Morris Manning & Martin, LLP

Impact of FAA Drone Rules


The FAA has issued the long awaited Small Unmanned Aircraft Rule, which applies to unmanned aerial systems (UASs) – more commonly known as drones – weighing less than 55 pounds. This is a huge development that has been underway for quite some time. As the FAA says, the rule is designed to open “pathways towards fully integrating UAS into the nation’s airspace.”

The following points are immediately worthy of note, especially to innovative U.S. companies and agencies that want to use them in business and public safety:

  • Previously, anyone hoping to use a drone in business had to apply for what’s called a 333 Exemption, which requires the operator to be a licensed pilot. Not only would they have to keep the drone in their line of sight, a second person – a “visual observer” – was mandatory. Under the new rule, people aged 16 and older can earn a remote pilot airman certificate by passing an aeronautical knowledge test at an FAA-approved testing center and completing TSA screening. People without a certificate must be supervised by someone who has one. The operators would still have to keep the drone within site, but the need for the visual observer is optional.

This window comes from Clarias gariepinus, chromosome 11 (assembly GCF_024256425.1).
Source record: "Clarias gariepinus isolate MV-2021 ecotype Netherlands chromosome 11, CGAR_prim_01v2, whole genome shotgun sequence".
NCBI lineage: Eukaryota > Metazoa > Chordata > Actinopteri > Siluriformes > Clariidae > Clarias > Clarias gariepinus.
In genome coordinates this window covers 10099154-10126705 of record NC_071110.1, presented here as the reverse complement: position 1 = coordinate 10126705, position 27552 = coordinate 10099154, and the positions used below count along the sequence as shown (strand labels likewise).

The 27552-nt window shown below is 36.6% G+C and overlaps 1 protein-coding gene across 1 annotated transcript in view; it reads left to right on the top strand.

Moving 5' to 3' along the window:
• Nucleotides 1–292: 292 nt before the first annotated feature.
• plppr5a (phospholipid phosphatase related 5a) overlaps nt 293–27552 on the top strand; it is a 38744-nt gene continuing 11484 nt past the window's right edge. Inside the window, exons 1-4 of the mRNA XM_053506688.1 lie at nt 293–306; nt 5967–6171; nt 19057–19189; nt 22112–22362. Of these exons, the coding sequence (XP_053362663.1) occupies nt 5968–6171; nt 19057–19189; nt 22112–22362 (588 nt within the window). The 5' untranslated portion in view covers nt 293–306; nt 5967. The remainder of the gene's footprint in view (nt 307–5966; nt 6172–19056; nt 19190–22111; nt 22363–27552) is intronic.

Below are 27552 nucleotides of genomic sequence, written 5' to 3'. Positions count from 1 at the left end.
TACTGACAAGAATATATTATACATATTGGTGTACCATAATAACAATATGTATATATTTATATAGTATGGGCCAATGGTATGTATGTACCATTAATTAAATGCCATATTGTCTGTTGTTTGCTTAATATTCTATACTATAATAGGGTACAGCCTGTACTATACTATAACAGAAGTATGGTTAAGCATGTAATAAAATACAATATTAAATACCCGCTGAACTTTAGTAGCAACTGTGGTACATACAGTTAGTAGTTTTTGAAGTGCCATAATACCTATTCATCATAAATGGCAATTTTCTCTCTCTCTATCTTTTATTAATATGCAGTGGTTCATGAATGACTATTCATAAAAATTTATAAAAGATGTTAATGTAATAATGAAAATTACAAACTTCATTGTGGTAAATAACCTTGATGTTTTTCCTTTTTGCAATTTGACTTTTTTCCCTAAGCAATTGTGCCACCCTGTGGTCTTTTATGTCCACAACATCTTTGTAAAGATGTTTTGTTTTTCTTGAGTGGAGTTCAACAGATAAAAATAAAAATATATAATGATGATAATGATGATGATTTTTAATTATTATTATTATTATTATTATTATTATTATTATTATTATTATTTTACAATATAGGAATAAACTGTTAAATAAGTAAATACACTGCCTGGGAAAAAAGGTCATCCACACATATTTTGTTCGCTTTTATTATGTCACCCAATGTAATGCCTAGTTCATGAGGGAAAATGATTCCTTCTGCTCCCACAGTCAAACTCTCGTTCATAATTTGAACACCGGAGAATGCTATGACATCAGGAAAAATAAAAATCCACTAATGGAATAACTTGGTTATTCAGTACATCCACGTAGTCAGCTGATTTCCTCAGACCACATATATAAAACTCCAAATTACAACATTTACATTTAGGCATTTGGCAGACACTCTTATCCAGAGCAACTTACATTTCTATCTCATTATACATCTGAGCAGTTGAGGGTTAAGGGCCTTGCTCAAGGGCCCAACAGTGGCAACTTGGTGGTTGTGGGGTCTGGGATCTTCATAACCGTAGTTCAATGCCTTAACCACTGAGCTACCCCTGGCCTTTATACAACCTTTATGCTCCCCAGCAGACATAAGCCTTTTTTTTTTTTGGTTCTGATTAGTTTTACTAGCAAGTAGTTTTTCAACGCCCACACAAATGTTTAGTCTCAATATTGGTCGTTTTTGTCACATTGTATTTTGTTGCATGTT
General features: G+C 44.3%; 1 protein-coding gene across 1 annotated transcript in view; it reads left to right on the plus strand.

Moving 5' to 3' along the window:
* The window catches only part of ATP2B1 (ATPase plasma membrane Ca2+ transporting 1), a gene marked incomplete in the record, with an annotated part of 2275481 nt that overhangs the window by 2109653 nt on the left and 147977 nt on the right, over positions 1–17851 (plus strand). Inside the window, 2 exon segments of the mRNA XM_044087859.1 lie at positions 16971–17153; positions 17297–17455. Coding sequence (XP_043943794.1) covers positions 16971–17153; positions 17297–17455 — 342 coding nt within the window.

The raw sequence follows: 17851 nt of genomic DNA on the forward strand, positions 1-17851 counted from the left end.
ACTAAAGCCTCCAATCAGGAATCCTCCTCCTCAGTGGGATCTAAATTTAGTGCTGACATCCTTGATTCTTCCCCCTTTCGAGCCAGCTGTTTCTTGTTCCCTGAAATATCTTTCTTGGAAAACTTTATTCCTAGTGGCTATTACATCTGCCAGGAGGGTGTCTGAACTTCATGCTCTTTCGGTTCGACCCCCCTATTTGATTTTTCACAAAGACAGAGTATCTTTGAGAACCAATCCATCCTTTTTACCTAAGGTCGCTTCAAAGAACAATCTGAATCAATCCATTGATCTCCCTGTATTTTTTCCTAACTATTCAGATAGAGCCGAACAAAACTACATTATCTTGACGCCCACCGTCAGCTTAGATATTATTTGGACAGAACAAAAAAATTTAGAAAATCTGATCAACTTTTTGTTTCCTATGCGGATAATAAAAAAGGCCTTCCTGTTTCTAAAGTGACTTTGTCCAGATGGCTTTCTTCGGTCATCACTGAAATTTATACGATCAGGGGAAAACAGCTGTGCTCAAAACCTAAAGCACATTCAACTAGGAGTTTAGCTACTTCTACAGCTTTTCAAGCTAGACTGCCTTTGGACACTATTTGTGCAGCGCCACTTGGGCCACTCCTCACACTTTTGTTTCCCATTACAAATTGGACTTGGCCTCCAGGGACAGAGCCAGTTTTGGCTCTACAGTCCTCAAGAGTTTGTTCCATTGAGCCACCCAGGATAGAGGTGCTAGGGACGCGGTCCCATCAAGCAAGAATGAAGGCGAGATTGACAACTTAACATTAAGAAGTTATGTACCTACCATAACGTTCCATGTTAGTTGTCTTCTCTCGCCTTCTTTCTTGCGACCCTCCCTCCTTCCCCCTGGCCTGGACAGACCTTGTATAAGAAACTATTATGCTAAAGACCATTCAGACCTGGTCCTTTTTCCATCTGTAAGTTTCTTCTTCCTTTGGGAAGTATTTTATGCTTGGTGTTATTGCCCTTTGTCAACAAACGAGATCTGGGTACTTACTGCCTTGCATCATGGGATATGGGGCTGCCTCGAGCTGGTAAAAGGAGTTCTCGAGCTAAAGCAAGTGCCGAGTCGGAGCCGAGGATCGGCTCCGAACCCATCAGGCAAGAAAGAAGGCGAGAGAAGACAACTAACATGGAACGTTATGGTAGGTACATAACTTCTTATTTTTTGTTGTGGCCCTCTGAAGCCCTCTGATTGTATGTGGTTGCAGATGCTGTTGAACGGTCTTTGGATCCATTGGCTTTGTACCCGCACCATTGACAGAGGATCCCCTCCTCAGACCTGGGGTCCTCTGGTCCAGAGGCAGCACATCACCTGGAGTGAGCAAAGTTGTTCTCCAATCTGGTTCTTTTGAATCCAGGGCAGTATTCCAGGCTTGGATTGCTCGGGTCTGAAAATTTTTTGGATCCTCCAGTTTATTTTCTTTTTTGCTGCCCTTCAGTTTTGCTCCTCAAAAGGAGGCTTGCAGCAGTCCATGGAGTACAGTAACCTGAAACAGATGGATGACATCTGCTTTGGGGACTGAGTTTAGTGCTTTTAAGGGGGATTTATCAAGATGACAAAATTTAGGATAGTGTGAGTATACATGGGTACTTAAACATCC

• Many companies want to use drones for deliveries, whether it’s packages or crucial vaccines. That is still some time off, but the FAA now says drones can transport property if: 
    • The UAS and the payload weigh less than 55 pounds combined.
    • The drone remains within the bounds of one state. 
    • Again, the flight is conducted within the operator’s visual line of sight.
  • You can operate a drone from a moving vehicle ONLY in sparsely populated areas. So while you can’t fly a drone alongside your convertible on the freeway, a passenger in a search and rescue vehicle may be able to search for a lost child driving down a remote mountain road.
  • Drones can only fly as high as 400 feet, which is 100 feet closer to the ground than had been proposed.
  • People need to be sure their drones are safe, but an FAA airworthiness certificate is not required.

For small drones, the new rule covers much of what previously required a 333 exemption. In a press conference, the FAA stated that it was reviewing existing 333 applications and that they would be telling applicants whether they would be able to move forward under the new rule instead of pursuing their proposed exemption. Similarly, since some of the new rule’s limitations can be waived, 333 applicants will be notified by the FAA if their exemption application will be treated as a request for a waiver.  Finally, for those 333 applications that are for operations outside of the waivable limits of the new rule, they will continue to be treated as 333 exemption applications.

The new rule takes effect in August.